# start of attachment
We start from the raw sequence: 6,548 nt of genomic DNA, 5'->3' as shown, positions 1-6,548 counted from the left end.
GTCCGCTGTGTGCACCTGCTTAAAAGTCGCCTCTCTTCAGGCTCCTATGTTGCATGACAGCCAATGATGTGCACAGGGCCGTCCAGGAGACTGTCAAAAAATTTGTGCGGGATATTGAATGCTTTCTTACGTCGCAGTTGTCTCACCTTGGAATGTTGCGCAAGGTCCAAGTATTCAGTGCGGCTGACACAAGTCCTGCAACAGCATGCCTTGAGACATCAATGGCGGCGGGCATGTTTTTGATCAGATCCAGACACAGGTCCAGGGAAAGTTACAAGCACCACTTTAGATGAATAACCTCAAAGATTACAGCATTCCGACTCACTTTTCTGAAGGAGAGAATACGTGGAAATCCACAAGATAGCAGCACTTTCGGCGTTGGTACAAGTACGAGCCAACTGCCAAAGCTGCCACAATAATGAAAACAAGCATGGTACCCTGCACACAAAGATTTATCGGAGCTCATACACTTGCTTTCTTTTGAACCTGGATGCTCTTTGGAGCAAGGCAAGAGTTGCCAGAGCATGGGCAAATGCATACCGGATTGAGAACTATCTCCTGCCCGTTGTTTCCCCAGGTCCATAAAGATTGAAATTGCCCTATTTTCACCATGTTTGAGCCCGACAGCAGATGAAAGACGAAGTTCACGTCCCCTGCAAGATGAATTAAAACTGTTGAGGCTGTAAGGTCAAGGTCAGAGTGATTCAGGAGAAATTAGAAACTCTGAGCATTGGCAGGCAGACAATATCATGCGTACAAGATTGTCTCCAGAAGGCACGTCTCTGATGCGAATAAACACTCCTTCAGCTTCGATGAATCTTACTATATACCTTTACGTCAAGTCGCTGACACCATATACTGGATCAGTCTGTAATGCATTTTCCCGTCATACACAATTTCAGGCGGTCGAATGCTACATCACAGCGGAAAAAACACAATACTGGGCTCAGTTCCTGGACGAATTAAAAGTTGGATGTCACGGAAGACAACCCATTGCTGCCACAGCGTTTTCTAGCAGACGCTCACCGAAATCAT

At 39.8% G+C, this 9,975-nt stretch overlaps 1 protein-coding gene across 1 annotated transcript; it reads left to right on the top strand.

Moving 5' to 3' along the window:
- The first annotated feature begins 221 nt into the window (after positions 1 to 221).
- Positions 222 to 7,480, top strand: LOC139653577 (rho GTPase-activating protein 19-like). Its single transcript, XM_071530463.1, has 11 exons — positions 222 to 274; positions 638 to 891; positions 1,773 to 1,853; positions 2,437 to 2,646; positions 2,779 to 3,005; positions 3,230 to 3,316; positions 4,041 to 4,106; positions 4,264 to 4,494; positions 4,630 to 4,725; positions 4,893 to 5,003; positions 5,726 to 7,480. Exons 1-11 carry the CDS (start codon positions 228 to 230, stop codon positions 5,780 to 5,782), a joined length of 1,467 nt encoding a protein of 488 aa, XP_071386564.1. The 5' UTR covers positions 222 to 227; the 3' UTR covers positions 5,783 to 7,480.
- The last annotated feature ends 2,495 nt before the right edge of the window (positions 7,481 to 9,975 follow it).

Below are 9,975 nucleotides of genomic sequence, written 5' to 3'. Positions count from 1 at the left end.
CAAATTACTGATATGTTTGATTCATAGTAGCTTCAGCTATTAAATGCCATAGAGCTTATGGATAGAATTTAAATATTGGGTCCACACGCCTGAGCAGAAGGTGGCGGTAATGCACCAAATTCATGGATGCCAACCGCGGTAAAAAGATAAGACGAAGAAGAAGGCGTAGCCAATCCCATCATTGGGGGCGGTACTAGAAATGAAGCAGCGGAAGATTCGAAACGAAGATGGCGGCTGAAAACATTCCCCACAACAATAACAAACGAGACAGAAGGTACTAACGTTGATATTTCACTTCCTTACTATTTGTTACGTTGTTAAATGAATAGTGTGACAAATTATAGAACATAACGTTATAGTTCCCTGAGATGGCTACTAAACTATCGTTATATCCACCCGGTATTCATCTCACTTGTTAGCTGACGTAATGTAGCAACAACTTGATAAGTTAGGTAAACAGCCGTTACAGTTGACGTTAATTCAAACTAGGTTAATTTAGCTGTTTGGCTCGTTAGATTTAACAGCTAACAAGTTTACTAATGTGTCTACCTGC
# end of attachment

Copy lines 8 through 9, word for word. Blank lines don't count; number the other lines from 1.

Below are 9,975 nucleotides of genomic sequence, written 5' to 3'. Positions count from 1 at the left end.
CAAATTACTGATATGTTTGATTCATAGTAGCTTCAGCTATTAAATGCCATAGAGCTTATGGATAGAATTTAAATATTGGGTCCACACGCCTGAGCAGAAGGTGGCGGTAATGCACCAAATTCATGGATGCCAACCGCGGTAAAAAGATAAGACGAAGAAGAAGGCGTAGCCAATCCCATCATTGGGGGCGGTACTAGAAATGAAGCAGCGGAAGATTCGAAACGAAGATGGCGGCTGAAAACATTCCCCACAACAATAACAAACGAGACAGAAGGTACTAACGTTGATATTTCACTTCCTTACTATTTGTTACGTTGTTAAATGAATAGTGTGACAAATTATAGAACATAACGTTATAGTTCCCTGAGATGGCTACTAAACTATCGTTATATCCACCCGGTATTCATCTCACTTGTTAGCTGACGTAATGTAGCAACAACTTGATAAGTTAGGTAAACAGCCGTTACAGTTGACGTTAATTCAAACTAGGTTAATTTAGCTGTTTGGCTCGTTAGATTTAACAGCTAACAAGTTTACTAATGTGTCTACCTGC